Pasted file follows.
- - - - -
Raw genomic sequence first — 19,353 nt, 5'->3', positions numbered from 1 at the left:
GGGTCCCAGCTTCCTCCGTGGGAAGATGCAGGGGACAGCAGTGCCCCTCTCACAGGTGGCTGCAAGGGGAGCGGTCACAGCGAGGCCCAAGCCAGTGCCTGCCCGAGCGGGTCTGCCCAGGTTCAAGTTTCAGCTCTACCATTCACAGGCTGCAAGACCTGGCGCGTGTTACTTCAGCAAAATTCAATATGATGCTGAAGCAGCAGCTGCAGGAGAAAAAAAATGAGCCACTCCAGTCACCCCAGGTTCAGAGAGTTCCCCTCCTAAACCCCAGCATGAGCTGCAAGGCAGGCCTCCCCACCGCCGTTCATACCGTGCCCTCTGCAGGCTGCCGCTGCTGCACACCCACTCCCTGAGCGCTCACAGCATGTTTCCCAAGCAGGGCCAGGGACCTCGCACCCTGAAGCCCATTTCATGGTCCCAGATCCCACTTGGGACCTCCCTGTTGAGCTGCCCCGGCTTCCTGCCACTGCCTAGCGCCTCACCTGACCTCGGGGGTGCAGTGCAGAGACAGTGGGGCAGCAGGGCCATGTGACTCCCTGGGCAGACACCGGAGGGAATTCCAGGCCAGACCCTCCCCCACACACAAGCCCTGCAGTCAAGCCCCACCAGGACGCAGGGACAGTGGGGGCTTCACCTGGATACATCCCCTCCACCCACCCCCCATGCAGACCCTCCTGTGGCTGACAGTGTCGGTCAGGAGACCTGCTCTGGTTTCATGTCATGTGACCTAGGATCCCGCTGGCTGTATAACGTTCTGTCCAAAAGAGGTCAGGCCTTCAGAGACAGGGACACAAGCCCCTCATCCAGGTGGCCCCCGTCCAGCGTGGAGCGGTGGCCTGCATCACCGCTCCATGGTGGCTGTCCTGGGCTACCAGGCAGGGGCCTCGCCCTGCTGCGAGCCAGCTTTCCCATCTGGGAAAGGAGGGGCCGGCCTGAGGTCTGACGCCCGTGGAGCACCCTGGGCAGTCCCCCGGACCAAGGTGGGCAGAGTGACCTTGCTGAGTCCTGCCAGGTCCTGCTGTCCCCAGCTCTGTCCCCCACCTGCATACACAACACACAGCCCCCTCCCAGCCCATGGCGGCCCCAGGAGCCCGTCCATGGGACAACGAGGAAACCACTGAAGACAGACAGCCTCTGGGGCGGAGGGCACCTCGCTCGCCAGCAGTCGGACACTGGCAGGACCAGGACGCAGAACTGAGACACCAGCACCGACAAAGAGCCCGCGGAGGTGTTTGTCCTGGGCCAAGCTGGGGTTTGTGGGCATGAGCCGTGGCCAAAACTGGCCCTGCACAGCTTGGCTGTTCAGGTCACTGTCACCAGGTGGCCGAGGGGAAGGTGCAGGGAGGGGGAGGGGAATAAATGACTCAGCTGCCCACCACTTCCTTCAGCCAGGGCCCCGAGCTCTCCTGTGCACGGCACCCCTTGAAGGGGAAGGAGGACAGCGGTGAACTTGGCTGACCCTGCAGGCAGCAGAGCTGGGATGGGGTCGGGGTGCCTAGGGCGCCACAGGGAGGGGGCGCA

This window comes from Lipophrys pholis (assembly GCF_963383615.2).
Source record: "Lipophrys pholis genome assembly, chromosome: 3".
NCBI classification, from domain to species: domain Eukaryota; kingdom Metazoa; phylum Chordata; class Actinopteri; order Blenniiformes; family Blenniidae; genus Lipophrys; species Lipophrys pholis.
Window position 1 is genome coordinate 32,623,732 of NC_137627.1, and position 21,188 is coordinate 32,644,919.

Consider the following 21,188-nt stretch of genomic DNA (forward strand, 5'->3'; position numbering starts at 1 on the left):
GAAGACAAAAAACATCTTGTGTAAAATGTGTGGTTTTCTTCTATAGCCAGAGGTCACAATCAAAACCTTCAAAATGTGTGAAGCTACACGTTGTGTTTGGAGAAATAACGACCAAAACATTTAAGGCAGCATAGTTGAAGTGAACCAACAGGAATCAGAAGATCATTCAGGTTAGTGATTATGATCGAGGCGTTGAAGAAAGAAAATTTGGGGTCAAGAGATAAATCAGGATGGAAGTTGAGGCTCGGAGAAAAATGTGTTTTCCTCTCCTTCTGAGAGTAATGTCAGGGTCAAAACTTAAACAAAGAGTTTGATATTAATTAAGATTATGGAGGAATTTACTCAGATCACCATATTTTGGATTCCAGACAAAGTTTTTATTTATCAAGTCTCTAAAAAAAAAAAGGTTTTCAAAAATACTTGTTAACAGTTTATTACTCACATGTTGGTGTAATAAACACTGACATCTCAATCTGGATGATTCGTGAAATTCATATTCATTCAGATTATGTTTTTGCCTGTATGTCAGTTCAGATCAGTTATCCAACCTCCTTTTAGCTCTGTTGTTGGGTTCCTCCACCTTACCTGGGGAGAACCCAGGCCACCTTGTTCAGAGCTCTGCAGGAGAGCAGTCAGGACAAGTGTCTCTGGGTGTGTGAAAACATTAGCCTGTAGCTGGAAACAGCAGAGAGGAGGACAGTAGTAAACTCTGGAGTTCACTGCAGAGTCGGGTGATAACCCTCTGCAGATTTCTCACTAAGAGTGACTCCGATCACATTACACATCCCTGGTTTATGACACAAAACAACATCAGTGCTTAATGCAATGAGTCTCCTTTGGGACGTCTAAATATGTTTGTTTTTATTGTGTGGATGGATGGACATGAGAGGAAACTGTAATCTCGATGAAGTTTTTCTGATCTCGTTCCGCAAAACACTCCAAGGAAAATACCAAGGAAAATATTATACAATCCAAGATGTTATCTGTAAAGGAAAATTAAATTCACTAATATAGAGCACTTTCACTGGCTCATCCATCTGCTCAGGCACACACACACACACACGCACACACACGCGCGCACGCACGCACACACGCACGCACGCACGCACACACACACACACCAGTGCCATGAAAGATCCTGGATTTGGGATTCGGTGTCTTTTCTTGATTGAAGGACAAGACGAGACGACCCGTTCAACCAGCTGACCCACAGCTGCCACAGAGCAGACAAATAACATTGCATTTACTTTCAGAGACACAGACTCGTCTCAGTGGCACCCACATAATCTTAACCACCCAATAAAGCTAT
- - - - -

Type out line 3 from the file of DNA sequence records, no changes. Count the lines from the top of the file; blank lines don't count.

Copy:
This window comes from Lipophrys pholis (assembly GCF_963383615.2).